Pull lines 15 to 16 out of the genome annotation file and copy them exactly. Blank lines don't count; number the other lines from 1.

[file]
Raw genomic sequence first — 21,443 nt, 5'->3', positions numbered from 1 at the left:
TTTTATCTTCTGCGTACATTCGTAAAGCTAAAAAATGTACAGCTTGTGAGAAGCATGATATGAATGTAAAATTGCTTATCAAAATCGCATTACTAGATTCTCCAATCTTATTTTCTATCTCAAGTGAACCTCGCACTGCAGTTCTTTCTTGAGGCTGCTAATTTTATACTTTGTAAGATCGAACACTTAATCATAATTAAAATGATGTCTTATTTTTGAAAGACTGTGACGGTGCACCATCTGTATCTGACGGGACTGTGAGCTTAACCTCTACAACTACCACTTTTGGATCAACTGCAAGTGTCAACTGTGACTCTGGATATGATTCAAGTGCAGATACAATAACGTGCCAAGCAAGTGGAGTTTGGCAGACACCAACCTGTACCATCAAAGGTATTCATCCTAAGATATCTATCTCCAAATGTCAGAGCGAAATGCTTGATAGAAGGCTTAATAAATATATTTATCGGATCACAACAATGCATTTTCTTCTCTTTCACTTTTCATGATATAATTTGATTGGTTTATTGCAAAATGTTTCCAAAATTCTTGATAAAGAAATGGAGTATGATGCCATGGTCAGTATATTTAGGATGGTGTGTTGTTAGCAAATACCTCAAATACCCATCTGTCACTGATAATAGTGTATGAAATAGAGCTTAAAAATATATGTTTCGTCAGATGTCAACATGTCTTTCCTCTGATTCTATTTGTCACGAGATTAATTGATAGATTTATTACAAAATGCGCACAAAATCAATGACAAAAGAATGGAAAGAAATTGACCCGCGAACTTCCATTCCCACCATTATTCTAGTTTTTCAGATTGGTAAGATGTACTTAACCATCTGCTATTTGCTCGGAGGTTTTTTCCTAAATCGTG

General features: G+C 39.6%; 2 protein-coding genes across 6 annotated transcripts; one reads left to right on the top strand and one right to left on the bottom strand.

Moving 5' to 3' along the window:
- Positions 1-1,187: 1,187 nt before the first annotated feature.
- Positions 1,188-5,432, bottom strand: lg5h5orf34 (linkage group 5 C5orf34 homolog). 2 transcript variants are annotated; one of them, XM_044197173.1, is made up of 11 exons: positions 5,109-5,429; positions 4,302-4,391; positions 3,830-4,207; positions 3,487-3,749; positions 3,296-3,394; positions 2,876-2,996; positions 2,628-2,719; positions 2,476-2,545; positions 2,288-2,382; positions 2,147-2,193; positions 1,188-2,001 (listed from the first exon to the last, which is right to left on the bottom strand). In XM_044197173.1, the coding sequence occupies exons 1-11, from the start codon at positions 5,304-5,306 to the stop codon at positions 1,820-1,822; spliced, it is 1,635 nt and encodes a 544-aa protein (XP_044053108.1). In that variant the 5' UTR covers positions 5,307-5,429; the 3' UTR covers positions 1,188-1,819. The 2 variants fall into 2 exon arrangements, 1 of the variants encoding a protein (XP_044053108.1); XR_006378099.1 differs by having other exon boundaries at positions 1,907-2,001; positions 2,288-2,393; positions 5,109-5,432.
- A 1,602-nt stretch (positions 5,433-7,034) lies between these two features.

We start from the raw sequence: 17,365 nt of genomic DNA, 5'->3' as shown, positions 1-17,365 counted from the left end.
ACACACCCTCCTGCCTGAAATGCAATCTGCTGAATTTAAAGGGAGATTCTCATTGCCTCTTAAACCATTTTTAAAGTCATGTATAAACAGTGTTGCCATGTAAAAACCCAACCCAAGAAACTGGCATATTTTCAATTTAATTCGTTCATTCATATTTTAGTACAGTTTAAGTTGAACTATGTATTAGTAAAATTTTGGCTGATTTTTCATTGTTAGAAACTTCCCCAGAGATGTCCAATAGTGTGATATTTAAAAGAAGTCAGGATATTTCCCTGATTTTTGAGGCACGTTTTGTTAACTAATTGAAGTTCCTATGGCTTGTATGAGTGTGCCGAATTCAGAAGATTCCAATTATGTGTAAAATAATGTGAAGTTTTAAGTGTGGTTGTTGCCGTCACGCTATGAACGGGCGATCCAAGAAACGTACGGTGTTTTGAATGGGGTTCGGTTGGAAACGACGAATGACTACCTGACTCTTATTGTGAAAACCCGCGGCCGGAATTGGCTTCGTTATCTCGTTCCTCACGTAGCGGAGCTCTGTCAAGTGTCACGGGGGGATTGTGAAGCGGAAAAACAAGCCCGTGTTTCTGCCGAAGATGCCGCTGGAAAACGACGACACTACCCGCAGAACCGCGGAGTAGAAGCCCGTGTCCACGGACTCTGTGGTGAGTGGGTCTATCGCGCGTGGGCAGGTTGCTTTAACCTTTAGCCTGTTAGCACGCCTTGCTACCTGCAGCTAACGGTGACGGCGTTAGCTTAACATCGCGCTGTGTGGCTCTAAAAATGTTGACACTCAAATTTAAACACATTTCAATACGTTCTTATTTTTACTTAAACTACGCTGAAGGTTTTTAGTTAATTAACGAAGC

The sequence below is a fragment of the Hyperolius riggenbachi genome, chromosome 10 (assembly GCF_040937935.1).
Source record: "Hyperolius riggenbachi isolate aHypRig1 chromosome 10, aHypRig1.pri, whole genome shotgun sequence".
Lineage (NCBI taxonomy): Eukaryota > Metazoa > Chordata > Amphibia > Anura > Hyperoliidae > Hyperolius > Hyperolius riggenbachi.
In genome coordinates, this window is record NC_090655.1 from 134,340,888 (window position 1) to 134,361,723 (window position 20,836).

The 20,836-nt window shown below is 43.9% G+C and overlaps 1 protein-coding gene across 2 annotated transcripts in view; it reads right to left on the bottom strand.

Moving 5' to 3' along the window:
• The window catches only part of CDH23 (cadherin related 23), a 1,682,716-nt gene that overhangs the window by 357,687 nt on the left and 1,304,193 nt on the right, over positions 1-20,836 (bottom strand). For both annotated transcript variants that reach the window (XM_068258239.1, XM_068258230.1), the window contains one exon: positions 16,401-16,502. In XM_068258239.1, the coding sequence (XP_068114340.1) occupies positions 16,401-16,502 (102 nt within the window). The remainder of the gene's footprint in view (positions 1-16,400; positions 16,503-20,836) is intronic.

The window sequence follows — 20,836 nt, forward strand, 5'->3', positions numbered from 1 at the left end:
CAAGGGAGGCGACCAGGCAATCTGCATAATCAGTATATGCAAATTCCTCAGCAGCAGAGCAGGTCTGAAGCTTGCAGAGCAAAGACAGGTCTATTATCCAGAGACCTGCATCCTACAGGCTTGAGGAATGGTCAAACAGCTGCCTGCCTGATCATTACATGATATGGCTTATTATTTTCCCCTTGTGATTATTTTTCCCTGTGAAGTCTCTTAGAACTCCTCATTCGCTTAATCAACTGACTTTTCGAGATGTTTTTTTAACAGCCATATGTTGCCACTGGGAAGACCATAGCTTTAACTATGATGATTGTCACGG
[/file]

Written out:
Moving 5' to 3' along the window:
• The window catches only part of CDH23 (cadherin related 23), a 1,682,716-nt gene that overhangs the window by 357,687 nt on the left and 1,304,193 nt on the right, over positions 1-20,836 (bottom strand). For both annotated transcript variants that reach the window (XM_068258239.1, XM_068258230.1), the window contains one exon: positions 16,401-16,502. In XM_068258239.1, the coding sequence (XP_068114340.1) occupies positions 16,401-16,502 (102 nt within the window). The remainder of the gene's footprint in view (positions 1-16,400; positions 16,503-20,836) is intronic.